We have plenty of free time to see the sights and to relax, which is what I'm after, basketball aside. Today we headed 80 miles south to San Antonio and sauntered along the River Walk-- the much corralled and exploited, but nicely so, San Antonio River-- in sun and sixty plus temps. We visited the Alamo, and absorbed a bit of Texas's interesting history and culture.

Beautiful! Eye candy! Never ashamed to lug a camera an…

I Heard the Bells On Christmas Day~

These words written by Henry Wadsworth Longfellow during the Civil War still resonate today . . . unfortunately. But where there is love there is the hope of peace. Let it begin. Merry Christmas!

I Heard the Bells On Christmas Day
I heard the bells on Christmas day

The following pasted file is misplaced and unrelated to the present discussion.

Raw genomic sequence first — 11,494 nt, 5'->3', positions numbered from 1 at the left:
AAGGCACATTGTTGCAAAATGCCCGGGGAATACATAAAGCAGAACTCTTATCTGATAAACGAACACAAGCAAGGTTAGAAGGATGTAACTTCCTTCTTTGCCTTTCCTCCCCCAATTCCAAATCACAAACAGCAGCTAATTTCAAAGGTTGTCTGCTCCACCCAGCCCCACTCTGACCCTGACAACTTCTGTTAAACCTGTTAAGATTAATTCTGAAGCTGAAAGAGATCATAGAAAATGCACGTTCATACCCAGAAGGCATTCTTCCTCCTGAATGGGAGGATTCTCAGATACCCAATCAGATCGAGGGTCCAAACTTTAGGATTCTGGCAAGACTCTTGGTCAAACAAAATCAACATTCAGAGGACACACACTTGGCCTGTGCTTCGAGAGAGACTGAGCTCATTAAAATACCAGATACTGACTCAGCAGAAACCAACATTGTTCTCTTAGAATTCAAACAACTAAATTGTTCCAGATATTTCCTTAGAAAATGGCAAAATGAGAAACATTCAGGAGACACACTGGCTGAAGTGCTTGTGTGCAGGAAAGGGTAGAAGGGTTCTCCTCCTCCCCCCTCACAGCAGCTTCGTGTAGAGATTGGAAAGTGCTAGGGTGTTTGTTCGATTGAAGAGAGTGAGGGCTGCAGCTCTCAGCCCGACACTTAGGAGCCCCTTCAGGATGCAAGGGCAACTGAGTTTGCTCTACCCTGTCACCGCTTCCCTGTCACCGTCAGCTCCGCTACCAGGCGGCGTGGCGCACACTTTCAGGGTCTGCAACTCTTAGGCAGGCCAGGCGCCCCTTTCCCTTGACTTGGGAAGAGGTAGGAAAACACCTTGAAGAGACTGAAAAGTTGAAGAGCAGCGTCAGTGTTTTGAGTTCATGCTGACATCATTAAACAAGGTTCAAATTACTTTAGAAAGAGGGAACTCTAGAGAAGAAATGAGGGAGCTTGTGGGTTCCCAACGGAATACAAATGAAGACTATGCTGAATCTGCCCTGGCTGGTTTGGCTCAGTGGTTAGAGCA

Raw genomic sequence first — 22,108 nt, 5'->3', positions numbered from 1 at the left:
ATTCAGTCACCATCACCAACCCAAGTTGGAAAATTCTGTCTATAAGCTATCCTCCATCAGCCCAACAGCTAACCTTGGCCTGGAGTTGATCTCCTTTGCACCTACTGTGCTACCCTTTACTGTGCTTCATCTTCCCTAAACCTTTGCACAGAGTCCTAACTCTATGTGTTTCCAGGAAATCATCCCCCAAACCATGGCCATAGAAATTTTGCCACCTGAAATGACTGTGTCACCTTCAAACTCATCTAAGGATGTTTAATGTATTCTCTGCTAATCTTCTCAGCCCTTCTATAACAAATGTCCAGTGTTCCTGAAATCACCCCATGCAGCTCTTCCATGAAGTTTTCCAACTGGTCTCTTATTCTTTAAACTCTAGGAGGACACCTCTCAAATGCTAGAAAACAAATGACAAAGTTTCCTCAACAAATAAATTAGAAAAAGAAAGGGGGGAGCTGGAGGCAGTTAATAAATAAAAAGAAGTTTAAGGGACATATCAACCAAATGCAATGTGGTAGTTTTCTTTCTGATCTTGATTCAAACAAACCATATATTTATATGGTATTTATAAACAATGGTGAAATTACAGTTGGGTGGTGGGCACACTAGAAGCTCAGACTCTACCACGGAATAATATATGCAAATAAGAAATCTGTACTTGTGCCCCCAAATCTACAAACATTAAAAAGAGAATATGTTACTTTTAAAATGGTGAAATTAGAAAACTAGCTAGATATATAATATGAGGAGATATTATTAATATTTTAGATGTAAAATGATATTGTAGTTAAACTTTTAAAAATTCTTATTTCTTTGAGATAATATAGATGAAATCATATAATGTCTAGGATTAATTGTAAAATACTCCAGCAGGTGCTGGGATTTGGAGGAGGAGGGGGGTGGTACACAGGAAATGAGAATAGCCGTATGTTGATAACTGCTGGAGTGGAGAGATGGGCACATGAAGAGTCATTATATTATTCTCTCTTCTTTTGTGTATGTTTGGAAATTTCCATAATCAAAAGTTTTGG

Their old familiar carols play,
And mild and sweet the words repeat
Of peace on earth, good will to men.

And thought how, as the day had come,
The belfries of all Christendom
Had rolled along the unbroken song
Of peace on earth, good will to men.
“The best Christmas of all is the presence of a happy family all wrapped up with one another.” ~Unknown

And in despair I bowed my head
“There is no peace on earth,” I said,
“For hate is strong and mocks the song
Of peace on earth, good will to men.”

Then pealed the bells more loud and deep:
“God is not dead, nor doth He sleep;
The wrong shall fail, the right prevail
With peace on earth, good will to men.”

Till ringing, singing o…

'Tis the season~

I'm never all that jolly at Christmas time. It's too commercial, too demanding. I hate demands. I hate to follow the sheep through the stores-- not that people mean to be sheep, but 'tis the season-- spending money I shouldn't, spending time wrapping gifts when I am tired, gifts that will only be ripped open, expensive paper burned in the woodstove or cluttering a landfill.